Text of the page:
HEALTH NOTES: A natural way to end stress in the office

Putting up paintings of nature in the workplace eases the stress of staff, according to a new study. 

Viewing a landscape image for as little as one minute can soothe tension and banish fatigue and employees were better able to focus on work tasks after a brief spell of admiring artworks.

The latest findings, by researchers from the University of South Australia, suggest this could be good news for those working in offices without natural light.

Viewing a landscape image for as little as one minute can soothe tension and banish fatigue and employees were better able to focus on work tasks after a brief spell of admiring artworks

Viewing a landscape image for as little as one minute can soothe tension and banish fatigue and employees were better able to focus on work tasks after a brief spell of admiring artworks

They tracked 91 people in various work sites, ranging from university campuses to busy hospitals. 

They measured their psychological wellbeing before and after the month-long trial, which revealed stress levels dropped by up to 40 per cent.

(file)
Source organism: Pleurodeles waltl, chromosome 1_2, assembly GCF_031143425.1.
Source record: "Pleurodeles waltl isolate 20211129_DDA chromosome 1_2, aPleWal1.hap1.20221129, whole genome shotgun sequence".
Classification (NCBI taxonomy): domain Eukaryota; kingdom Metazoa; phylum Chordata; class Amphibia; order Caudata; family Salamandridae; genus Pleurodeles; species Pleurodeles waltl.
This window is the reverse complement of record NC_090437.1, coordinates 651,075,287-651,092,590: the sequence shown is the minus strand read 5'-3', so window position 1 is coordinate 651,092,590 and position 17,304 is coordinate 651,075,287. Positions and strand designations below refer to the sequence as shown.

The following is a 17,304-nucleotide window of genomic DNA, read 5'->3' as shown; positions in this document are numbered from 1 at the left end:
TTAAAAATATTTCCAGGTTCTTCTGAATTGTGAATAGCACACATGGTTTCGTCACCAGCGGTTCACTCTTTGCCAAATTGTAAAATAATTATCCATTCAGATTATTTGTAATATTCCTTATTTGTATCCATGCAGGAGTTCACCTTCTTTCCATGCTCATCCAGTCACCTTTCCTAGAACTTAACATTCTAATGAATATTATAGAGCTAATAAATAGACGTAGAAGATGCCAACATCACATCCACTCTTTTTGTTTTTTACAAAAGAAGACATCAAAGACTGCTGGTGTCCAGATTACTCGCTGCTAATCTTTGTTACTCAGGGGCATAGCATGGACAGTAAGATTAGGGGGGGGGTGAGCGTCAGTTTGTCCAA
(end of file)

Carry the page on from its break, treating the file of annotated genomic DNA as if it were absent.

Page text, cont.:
Researcher Dr Bridgette Minuzzo said: ‘Looking at these scenes rejuvenates tired brains.’

The secret of strong knees

Good vibrations could be the secret to healthy knees. A new study shows that standing on a machine with a footplate that vibrates thousands of times a minute could ease the agony of arthritis in the joint.

Researchers took 41 patients with osteoarthritis and gave some whole-body vibration sessions three times a week for eight weeks, as well as squat training, to build muscles around the knees. A second group just did squats.

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Findings published in the Journal Of Musculoskeletal And Neuronal Interaction showed those getting vibration therapy and squats saw greater improvements in strength.

Breathing in traffic fumes can trigger a migraine – especially during winter. Scientists found that exposure to toxic pollutants such as carbon monoxide increased the risk of sufferers experiencing an attack.

The problem is worse when noxious exhaust gases linger in the cold air, say scientists from Harvard Medical School in Boston. 

They tracked nearly 100 migraine sufferers for almost two months in winter and again in summer to see if air quality triggered attacks. 

The results revealed higher air pollution levels between October and March led to more migraines.

Breathing in traffic fumes can trigger a migraine ¿ especially during winter

Breathing in traffic fumes can trigger a migraine – especially during winter

Men avoid cancer checks

Only a quarter of men regularly check themselves for signs of cancer. Three-quarters of those surveyed said they did not carry out recommended checks, such as examining their testicles for lumps.

Among those aged 25 to 34, only 16 per cent said they did the checks, despite the fact that about half of testicular cancers develop in 20-to-34-year-olds.

Women fared better, with almost half saying they take part in NHS cancer-screening programmes.

 



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